In hard times, people need to be able to borrow books for free and writers need some compensation every time they do so. 4,000 of us signed the petition; we need the support of all readers. Dust down your old placards and banners or PLR aged 26 will die aged 30.

Sunday, 3 October 2010

Last week was about book-banning

Now censorship and book-burning are two different things in the way that eggs and mayonnaise are two different things, so I make no apology for using an image of one to illustrate the other.

The week just finished was "banned books week." Rhiannon Lassiter blogged about it with many useful links
here.

And Lucy Coats wrote bravely and movingly about her own experience of assault here.
It really hit a nerve, as she got 44 comments and numerous private emails and DMs, not to mention over a thousand visits to the blog in a very short period of time.

Such blogposts were inspired by an American Professor's attack on the novel "Speak" by Laurie Halse Anderson, published in 1999. It is about the horrible subject of rape and a young woman's reaction to it. I haven't read the book but I will now. Professor Scroggins from Missouri thinks it's pornographic.

This led to widespread Twittering using the hashtags #speakloudly and #bannedbooksweek. In fact I read so many lists of books banned for so many reasons that my head began to reel. My friend Anne Rooney wrote an article in New Hunanist here. 

In it she writes about a children's book illustration of a female anthropomorphised mouse who was sitting with her hands in her (clothed) lap. It had to go because someone thought the mouse might be seen as masturbating!

Has the world gone mad?

I have experienced some censorship in my time. In a non-fiction series about animals, illustration by photographs there was one slide of an elephant which the US publisher wanted us to change because it showed the bull's penis. It was so gigantic none of us - five of us looked at the slides together - had noticed it, thinking it was a leg!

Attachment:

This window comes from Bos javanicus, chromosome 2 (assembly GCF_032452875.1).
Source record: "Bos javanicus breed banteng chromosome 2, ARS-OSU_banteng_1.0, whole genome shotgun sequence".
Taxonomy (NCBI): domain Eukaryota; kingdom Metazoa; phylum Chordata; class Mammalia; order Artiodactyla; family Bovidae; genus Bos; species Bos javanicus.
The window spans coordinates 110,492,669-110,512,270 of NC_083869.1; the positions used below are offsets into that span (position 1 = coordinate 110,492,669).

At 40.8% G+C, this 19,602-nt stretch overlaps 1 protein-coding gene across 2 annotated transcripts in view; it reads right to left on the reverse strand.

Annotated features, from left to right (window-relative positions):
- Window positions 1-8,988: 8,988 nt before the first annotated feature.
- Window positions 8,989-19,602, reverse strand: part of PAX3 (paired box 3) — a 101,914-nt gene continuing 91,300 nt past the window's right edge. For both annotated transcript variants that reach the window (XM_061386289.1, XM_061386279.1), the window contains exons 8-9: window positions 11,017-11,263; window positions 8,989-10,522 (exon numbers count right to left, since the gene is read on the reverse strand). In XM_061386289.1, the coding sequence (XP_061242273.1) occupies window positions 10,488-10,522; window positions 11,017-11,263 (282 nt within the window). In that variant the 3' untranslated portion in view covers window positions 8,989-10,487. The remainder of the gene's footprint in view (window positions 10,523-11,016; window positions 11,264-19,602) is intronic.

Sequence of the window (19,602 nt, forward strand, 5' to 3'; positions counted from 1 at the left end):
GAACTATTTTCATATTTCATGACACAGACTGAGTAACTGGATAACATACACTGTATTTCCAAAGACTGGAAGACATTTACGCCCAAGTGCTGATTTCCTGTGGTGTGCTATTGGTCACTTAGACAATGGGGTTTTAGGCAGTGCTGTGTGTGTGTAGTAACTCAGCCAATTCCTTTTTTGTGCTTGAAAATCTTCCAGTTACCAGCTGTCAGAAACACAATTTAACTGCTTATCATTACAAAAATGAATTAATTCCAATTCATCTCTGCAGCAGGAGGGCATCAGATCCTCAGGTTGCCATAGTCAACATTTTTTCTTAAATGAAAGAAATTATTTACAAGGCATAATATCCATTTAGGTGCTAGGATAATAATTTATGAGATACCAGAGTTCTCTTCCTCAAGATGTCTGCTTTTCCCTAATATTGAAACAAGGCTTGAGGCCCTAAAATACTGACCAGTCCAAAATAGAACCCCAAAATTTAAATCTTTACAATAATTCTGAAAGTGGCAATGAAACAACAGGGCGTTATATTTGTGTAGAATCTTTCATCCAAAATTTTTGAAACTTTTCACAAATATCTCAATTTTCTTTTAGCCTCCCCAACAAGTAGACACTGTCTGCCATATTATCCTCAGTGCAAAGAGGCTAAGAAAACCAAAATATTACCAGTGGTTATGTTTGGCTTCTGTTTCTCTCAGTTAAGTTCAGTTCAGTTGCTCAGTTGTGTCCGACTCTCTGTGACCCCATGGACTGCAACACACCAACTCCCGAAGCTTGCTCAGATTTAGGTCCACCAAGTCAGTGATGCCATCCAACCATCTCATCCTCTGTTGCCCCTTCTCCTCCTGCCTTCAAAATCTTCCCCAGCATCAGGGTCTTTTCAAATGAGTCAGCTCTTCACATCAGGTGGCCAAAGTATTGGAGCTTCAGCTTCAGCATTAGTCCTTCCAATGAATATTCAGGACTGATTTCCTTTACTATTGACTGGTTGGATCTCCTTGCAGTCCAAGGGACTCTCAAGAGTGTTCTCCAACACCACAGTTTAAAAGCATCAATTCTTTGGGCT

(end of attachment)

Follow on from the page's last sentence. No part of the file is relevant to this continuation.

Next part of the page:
Just in case you think these things always originate in the USA, I also had a book banned from Islington libraries once. It was a picture book called Nancy No-Size and the librarian objected to a page in which three siblings compare skin colour in a bath and the text reads "she wasn't dark like her big sister and she wasn't fair like her baby brother. So she wasn't dark and she wasn't light: she was no colour at all." (I quote from memory but am no expert on the books of Mary Hoffman).

Taken out of context, it looks bad but a/ it was about a mixed race family, like mine and b/had been preceded by pages in which Nancy thought she was 'no size at all"and "No age at all" because she was a middle child: equally nonsensical statements.

Actually everything in this story came from my own family. It was dedicated to my middle daughter of three, who was sometimes one of the two big girls and sometimes one of the two little ones. My girls had two female cousins with whom they shared a bath on visits, who were the same racial mix as them. One was dark like them; the other fair like her red-headed English father. They would compare skin tones and comment on them.

I was banned for "racism" but I think it would have been more racist to leave out skin colour in a book about finding your place in the family when you are not sure if you are short or tall, old or young.

Anyway, it's not pleasant to be banned and criticised for something the opposite of your intentions in writing a book and I feel for Halse Anderson. But I thank Professor Scroggins for drawing my, and many other people's, attention to her book.